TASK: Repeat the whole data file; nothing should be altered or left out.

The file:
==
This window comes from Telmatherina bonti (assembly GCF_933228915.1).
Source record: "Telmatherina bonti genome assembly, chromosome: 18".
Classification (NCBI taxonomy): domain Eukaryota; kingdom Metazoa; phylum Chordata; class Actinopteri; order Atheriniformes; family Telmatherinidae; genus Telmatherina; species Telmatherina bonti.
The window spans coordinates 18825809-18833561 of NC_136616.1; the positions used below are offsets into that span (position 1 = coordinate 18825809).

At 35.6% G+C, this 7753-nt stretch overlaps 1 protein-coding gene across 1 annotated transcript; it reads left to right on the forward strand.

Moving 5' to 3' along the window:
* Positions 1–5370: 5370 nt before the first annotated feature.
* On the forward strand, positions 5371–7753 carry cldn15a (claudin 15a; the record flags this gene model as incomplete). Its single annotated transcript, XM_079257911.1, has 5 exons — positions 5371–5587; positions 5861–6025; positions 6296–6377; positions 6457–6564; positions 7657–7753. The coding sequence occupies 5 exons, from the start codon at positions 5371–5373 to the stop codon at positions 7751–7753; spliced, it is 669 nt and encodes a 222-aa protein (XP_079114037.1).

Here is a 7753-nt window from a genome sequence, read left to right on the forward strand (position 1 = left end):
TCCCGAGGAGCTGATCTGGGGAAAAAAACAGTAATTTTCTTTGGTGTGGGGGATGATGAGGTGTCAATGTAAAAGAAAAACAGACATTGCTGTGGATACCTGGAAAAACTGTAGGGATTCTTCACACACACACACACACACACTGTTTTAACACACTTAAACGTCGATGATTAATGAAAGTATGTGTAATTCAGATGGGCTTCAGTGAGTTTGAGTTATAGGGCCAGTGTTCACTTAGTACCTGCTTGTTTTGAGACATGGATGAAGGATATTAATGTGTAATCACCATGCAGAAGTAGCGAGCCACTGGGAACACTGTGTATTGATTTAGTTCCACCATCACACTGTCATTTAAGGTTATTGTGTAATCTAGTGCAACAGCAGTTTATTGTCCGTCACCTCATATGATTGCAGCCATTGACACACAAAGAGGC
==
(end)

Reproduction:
This window comes from Telmatherina bonti (assembly GCF_933228915.1).
Source record: "Telmatherina bonti genome assembly, chromosome: 18".
Classification (NCBI taxonomy): domain Eukaryota; kingdom Metazoa; phylum Chordata; class Actinopteri; order Atheriniformes; family Telmatherinidae; genus Telmatherina; species Telmatherina bonti.
The window spans coordinates 18825809-18833561 of NC_136616.1; the positions used below are offsets into that span (position 1 = coordinate 18825809).

At 35.6% G+C, this 7753-nt stretch overlaps 1 protein-coding gene across 1 annotated transcript; it reads left to right on the forward strand.

Moving 5' to 3' along the window:
* Positions 1–5370: 5370 nt before the first annotated feature.
* On the forward strand, positions 5371–7753 carry cldn15a (claudin 15a; the record flags this gene model as incomplete). Its single annotated transcript, XM_079257911.1, has 5 exons — positions 5371–5587; positions 5861–6025; positions 6296–6377; positions 6457–6564; positions 7657–7753. The coding sequence occupies 5 exons, from the start codon at positions 5371–5373 to the stop codon at positions 7751–7753; spliced, it is 669 nt and encodes a 222-aa protein (XP_079114037.1).

Here is a 7753-nt window from a genome sequence, read left to right on the forward strand (position 1 = left end):
TCCCGAGGAGCTGATCTGGGGAAAAAAACAGTAATTTTCTTTGGTGTGGGGGATGATGAGGTGTCAATGTAAAAGAAAAACAGACATTGCTGTGGATACCTGGAAAAACTGTAGGGATTCTTCACACACACACACACACACACTGTTTTAACACACTTAAACGTCGATGATTAATGAAAGTATGTGTAATTCAGATGGGCTTCAGTGAGTTTGAGTTATAGGGCCAGTGTTCACTTAGTACCTGCTTGTTTTGAGACATGGATGAAGGATATTAATGTGTAATCACCATGCAGAAGTAGCGAGCCACTGGGAACACTGTGTATTGATTTAGTTCCACCATCACACTGTCATTTAAGGTTATTGTGTAATCTAGTGCAACAGCAGTTTATTGTCCGTCACCTCATATGATTGCAGCCATTGACACACAAAGAGGC